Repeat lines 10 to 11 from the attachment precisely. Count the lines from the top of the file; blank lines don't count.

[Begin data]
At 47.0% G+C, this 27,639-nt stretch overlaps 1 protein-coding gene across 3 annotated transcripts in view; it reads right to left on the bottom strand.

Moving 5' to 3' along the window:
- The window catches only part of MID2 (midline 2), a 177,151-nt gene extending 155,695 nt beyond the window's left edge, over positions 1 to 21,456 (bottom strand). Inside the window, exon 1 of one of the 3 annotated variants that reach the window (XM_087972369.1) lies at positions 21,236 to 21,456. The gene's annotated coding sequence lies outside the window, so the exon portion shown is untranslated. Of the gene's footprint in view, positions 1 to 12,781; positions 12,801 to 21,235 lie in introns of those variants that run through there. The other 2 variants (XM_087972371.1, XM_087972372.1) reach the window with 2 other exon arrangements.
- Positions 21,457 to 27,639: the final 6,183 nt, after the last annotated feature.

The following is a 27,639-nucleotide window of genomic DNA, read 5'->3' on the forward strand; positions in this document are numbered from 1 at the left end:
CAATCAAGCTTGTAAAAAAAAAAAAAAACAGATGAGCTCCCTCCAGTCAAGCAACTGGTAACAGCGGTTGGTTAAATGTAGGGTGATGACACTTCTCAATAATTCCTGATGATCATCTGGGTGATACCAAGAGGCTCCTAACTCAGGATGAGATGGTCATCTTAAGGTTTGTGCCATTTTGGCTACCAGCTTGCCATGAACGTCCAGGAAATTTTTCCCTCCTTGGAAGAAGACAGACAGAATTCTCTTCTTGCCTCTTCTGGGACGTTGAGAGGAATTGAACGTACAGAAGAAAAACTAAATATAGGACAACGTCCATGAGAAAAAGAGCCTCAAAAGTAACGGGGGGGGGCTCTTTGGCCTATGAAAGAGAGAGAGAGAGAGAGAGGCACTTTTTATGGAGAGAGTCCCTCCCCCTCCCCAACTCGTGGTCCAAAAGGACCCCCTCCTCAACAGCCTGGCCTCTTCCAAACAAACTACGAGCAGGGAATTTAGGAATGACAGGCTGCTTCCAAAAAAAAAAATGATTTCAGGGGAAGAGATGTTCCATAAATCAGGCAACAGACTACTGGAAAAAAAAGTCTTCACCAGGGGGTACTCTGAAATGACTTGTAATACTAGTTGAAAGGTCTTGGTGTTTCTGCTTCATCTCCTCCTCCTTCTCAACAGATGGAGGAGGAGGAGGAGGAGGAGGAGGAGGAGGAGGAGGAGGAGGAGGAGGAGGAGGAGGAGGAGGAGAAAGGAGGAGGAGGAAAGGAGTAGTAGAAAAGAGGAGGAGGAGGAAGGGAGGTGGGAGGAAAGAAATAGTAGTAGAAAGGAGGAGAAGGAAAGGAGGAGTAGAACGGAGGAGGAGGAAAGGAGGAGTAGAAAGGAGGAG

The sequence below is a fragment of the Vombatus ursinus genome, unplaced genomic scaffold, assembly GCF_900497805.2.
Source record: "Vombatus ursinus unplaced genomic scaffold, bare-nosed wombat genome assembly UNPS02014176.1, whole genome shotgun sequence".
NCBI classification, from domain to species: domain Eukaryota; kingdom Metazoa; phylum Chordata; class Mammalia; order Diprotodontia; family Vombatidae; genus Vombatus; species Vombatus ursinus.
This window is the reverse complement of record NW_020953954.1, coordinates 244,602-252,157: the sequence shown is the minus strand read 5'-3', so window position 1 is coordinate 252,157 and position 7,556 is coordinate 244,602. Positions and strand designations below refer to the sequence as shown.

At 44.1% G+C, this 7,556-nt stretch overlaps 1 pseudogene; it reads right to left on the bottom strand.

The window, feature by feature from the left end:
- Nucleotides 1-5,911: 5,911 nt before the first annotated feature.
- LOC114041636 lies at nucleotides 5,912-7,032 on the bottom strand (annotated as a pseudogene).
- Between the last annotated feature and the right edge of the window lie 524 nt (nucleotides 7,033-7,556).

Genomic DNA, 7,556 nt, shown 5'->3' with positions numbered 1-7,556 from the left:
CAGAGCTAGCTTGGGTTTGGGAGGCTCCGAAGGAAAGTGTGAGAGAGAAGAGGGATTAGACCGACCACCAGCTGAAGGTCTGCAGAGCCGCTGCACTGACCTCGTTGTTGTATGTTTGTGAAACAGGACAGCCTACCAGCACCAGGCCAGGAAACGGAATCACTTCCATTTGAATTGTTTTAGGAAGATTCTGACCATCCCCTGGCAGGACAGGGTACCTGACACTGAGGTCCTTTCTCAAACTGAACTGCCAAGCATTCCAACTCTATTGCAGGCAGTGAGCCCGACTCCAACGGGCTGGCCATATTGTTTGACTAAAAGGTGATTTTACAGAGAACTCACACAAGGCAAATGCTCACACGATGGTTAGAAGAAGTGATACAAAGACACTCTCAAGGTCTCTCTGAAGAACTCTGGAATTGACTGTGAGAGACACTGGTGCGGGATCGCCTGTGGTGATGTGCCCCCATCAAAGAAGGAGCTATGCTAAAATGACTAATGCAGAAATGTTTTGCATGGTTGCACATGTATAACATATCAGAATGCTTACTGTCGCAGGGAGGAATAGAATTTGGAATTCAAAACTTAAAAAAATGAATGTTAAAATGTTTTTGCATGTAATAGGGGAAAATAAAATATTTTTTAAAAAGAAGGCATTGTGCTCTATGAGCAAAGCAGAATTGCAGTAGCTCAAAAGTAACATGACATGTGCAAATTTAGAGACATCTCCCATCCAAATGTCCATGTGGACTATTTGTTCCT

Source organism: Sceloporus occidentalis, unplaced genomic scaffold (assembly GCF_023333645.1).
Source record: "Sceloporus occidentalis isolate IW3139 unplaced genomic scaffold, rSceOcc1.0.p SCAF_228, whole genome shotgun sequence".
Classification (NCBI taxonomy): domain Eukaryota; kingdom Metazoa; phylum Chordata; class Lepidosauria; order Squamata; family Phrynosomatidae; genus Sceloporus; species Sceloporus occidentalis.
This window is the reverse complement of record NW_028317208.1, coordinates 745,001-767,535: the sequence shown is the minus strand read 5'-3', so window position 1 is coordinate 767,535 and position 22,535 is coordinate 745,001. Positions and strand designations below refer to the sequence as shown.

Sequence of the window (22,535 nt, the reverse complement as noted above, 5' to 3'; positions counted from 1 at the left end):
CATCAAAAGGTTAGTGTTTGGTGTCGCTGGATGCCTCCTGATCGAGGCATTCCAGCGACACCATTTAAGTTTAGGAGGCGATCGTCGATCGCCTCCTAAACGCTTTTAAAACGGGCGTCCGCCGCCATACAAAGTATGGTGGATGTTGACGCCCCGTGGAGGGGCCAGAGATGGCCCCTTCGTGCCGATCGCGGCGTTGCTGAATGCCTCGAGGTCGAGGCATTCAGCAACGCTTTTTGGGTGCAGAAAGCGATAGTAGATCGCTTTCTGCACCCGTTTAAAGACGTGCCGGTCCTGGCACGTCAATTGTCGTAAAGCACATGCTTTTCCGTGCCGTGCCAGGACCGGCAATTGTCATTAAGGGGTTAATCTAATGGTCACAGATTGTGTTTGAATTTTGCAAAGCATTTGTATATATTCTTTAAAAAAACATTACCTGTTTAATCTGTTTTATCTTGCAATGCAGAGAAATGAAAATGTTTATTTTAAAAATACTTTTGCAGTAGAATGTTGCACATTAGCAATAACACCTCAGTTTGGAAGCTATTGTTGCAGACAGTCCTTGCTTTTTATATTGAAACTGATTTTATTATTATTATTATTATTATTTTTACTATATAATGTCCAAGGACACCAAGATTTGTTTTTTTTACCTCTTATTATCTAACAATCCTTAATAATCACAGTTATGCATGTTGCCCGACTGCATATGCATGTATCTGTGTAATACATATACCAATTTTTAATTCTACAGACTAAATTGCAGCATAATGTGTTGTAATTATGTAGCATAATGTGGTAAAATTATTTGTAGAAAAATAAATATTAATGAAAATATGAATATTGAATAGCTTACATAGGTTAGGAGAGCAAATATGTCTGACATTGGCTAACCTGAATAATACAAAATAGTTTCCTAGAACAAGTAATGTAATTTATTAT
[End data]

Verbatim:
This window is the reverse complement of record NW_020953954.1, coordinates 244,602-252,157: the sequence shown is the minus strand read 5'-3', so window position 1 is coordinate 252,157 and position 7,556 is coordinate 244,602. Positions and strand designations below refer to the sequence as shown.

At 44.1% G+C, this 7,556-nt stretch overlaps 1 pseudogene; it reads right to left on the bottom strand.